How SAP Sees RFID and Agents

At its annual Sapphire user conference, held in Orlando, Fl., last week, Bob Betts, SAP’s senior VP for global supply chain, spoke to a small group of journalists about the new smart agent technology the company is developing for Procter & Gamble and an unnamed retailer. Here are excerpts of his remarks.

On why this technology is needed: “What we realized is that as good as our technology and our execution system is, it isn’t good enough. There are gaps that show up, and not in the usual way. We would go into the offices of our customers, and would see reps on the phone constantly. We’d see faxes and e-mail back and forth. What’s going on?

We sat with people and observed what was happening. We talked to them. And when you netted it out, it turns out that an execution plan is useful up to the minute you execute. As soon as you execute it, the plans become useless. Trucks are late. Machines run more slowly than anticipated. Goods don’t arrive from suppliers. All of these things compromise your plan.

What we realized is, companies could plan well using our software. And they could execute well on the plan. But you have to have the ability to understand what’s going on around you and react to it. Are the trucks late? Is there a spike in demand? Systems need to be able to understand the world and respond to what’s going on.

On SAP’s “adaptive supply chain networks” strategy: When a truck is late, you have to have the ability to adapt without impacting global activity. That is the trick. If you can do that, you can respond to events locally at lower cost than if you have to do it at the global level and redo your entire execution plan.

How do we do this? Well, you have to know where you are going to get there. Adaptive networks are the end goal. But you can’t just plug it in and say, Okay I’m ready to go. It’s not instant grits. You have to work your way there. How do you do that. You have to have visibility. You have to be integrated across platforms and partners. That a big step. Instead of trying to take it all at once, we expect companies to do it little by little.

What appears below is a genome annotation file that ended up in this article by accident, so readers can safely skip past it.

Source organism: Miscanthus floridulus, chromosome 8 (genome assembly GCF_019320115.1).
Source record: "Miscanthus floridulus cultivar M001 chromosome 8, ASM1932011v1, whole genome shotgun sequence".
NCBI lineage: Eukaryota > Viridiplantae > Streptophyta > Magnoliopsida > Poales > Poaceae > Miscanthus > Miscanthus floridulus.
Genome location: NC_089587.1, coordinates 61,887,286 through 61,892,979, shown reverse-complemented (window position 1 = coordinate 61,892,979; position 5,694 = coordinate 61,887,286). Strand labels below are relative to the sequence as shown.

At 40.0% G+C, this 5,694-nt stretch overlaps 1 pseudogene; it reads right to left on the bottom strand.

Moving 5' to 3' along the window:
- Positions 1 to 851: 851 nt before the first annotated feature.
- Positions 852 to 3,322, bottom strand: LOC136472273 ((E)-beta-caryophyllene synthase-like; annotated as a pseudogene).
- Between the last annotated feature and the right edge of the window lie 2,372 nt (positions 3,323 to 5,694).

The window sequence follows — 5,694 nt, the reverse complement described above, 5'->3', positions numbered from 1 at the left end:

You might collaborate with three or four business partners at first. And you should collaborate around four concepts: what do I have, where is it, how is it committed against order and what do I want to do with it in the future. Having visibility into those four things is huge.

You start with two or three partners at first. When you’ve got visibility into those four things, then the community gets larger, and you increase your visibility. The greater your visibility, the more you can collaborate and the more you collaborate the better you can adapt to changing situations.

On what it means to be adaptive: Being adaptive means having good reflexes. Having good reflexes prevents you from making mistakes. You do the simple things first, like avoid stock outs. As companies move to the higher end, they will be able to adapt and add a new partner that has a product you want to sell to our customers. You’ll be able to add them to the network within 24 hours. It also means you’ll be able to drop them just as fast. They are going to have to provide great service and great products or they will be gone. Okay service and products are not going to be good enough. To do the adaptive networks, there is planning and coordination with your partners. And you have to execute with a passion.

On the benefits of adaptive technology: SAP’s basic premise is that this technology creates time compression. Time compression improves product quality, reduces costs from inventory reductions, and creates greater topside opportunity because you can do dynamic promotions. You can engage in more aggressive campaigns with CPG [consumer packaged goods] partners because you can respond quickly to the changes in demand you create.